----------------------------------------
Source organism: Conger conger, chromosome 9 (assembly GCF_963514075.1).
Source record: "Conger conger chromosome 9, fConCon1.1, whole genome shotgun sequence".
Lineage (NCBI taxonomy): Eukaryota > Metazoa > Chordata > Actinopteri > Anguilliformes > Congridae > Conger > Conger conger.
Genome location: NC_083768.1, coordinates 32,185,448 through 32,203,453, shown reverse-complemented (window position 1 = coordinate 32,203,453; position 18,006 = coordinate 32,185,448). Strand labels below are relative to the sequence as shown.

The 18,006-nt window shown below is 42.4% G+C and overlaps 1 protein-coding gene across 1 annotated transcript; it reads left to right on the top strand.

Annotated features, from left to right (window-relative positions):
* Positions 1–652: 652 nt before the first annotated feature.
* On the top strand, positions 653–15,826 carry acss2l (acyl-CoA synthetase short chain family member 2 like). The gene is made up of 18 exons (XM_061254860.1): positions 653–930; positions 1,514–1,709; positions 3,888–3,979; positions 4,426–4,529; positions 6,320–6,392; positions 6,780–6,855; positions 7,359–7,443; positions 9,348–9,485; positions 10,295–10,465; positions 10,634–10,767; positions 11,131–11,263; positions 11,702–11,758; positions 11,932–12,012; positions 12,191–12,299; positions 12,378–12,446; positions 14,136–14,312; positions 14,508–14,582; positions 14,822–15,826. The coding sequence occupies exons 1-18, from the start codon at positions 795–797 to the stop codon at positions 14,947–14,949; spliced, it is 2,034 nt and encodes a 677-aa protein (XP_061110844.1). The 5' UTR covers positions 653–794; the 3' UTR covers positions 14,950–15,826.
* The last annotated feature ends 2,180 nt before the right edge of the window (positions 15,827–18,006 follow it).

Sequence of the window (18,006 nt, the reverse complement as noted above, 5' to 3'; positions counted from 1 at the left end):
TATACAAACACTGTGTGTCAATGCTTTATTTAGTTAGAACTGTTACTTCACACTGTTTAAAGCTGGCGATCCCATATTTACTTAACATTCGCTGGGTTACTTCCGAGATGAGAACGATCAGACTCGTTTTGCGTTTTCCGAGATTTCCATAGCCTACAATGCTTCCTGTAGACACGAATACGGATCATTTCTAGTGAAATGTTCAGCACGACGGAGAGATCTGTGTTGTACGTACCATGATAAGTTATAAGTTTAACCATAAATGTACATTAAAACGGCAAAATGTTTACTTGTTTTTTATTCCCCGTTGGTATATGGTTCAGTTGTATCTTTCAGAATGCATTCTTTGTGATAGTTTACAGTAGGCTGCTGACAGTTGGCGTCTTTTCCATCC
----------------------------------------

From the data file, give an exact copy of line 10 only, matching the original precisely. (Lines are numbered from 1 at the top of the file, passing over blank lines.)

Sequence of the window (18,006 nt, the reverse complement as noted above, 5' to 3'; positions counted from 1 at the left end):